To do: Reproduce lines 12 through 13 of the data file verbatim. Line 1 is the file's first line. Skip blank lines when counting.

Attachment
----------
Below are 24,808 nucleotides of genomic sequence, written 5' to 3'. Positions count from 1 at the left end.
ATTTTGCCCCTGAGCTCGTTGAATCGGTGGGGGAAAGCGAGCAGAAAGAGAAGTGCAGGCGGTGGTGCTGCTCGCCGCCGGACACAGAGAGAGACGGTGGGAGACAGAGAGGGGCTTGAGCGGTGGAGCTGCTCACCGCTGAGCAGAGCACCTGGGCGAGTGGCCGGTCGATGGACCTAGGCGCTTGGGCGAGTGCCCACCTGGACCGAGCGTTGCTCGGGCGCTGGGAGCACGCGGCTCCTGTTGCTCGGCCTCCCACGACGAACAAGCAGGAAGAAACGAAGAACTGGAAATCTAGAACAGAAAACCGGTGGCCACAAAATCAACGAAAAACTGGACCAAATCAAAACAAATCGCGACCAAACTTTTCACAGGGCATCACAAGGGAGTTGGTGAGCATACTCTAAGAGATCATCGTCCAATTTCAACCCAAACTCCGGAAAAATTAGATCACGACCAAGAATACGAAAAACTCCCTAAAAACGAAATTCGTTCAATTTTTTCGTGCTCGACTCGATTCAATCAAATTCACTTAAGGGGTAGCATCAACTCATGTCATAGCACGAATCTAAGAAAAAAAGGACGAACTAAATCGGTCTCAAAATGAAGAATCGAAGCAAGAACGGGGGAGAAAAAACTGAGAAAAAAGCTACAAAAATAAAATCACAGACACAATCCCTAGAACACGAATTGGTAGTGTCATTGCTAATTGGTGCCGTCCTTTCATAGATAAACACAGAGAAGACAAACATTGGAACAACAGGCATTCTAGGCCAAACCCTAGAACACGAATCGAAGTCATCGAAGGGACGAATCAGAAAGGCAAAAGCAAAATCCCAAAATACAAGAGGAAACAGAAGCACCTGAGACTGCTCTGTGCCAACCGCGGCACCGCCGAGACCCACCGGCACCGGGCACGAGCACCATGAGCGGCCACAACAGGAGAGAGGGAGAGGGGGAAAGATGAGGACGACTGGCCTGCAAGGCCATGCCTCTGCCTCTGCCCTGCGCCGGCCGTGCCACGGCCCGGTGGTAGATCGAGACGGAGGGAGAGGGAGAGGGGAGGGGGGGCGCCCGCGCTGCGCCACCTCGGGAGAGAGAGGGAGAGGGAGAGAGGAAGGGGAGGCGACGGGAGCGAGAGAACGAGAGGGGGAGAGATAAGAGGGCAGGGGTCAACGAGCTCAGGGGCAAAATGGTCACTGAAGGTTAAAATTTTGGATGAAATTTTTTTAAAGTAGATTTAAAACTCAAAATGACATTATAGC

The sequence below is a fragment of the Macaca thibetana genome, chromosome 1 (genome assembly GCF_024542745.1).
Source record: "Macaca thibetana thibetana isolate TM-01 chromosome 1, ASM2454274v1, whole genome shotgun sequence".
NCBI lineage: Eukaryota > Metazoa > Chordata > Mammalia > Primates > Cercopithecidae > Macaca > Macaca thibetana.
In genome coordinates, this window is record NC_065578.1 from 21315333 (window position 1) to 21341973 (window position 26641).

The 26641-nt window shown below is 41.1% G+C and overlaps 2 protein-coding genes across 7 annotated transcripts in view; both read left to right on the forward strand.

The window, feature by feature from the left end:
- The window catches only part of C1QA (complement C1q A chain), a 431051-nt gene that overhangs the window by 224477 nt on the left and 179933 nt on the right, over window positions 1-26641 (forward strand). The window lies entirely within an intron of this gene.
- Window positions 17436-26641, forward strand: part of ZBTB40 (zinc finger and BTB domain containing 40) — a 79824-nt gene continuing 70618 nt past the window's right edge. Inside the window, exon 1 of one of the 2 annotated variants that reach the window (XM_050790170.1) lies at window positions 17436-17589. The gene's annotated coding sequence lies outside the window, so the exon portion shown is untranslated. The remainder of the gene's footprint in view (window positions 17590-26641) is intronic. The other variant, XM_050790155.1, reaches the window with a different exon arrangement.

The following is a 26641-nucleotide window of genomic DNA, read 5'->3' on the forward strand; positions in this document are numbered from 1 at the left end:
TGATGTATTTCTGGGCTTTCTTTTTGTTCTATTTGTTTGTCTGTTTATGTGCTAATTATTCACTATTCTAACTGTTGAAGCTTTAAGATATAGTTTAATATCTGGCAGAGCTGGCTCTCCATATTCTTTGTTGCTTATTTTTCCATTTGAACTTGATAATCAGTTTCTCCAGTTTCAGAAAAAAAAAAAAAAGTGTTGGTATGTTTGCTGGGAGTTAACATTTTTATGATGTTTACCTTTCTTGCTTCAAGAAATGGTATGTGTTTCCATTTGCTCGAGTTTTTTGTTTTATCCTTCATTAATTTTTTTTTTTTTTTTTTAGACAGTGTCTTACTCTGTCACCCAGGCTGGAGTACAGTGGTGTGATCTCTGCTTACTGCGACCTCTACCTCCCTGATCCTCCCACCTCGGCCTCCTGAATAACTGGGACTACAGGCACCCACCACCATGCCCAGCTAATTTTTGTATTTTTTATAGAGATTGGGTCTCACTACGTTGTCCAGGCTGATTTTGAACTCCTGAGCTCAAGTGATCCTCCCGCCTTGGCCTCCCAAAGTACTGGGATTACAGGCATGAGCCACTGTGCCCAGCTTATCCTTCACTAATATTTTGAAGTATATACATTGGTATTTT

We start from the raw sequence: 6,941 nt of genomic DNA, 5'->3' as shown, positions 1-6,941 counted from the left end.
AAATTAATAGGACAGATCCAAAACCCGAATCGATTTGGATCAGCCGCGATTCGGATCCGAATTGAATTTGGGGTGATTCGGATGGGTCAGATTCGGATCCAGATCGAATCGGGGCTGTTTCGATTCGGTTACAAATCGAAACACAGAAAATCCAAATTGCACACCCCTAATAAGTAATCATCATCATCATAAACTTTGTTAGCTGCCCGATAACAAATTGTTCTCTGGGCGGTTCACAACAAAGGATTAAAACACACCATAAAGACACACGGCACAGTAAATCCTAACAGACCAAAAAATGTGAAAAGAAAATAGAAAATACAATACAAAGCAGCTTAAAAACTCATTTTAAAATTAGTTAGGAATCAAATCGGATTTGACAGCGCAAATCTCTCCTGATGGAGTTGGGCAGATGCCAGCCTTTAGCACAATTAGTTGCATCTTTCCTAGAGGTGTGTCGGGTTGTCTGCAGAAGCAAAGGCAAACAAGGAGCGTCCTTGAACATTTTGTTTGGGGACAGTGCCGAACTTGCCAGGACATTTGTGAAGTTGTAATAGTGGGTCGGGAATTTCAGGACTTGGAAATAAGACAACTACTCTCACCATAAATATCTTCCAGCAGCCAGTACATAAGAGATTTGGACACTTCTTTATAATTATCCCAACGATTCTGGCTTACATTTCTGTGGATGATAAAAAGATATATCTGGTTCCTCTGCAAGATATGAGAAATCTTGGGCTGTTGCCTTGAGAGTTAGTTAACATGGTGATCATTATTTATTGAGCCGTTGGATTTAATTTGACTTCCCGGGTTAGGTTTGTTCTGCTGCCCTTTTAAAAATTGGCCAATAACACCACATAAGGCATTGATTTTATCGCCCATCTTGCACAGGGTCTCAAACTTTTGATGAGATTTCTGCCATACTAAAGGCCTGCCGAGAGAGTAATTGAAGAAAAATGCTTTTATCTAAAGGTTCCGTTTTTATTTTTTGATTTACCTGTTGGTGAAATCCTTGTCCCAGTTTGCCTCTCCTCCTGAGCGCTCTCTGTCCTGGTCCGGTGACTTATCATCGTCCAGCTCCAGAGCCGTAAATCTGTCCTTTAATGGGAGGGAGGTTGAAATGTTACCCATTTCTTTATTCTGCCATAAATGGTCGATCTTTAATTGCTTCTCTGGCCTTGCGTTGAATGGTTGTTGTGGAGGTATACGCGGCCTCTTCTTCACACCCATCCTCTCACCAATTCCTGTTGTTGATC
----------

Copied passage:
TGATGTATTTCTGGGCTTTCTTTTTGTTCTATTTGTTTGTCTGTTTATGTGCTAATTATTCACTATTCTAACTGTTGAAGCTTTAAGATATAGTTTAATATCTGGCAGAGCTGGCTCTCCATATTCTTTGTTGCTTATTTTTCCATTTGAACTTGATAATCAGTTTCTCCAGTTTCAGAAAAAAAAAAAAAAGTGTTGGTATGTTTGCTGGGAGTTAACATTTTTATGATGTTTACCTTTCTTGCTTCAAGAAATGGTATGTGTTTCCATTTGCTCGAGTTTTTTGTTTTATCCTTCATTAATTTTTTTTTTTTTTTTTTAGACAGTGTCTTACTCTGTCACCCAGGCTGGAGTACAGTGGTGTGATCTCTGCTTACTGCGACCTCTACCTCCCTGATCCTCCCACCTCGGCCTCCTGAATAACTGGGACTACAGGCACCCACCACCATGCCCAGCTAATTTTTGTATTTTTTATAGAGATTGGGTCTCACTACGTTGTCCAGGCTGATTTTGAACTCCTGAGCTCAAGTGATCCTCCCGCCTTGGCCTCCCAAAGTACTGGGATTACAGGCATGAGCCACTGTGCCCAGCTTATCCTTCACTAATATTTTGAAGTATATACATTGGTATTTT

We start from the raw sequence: 6,941 nt of genomic DNA, 5'->3' as shown, positions 1-6,941 counted from the left end.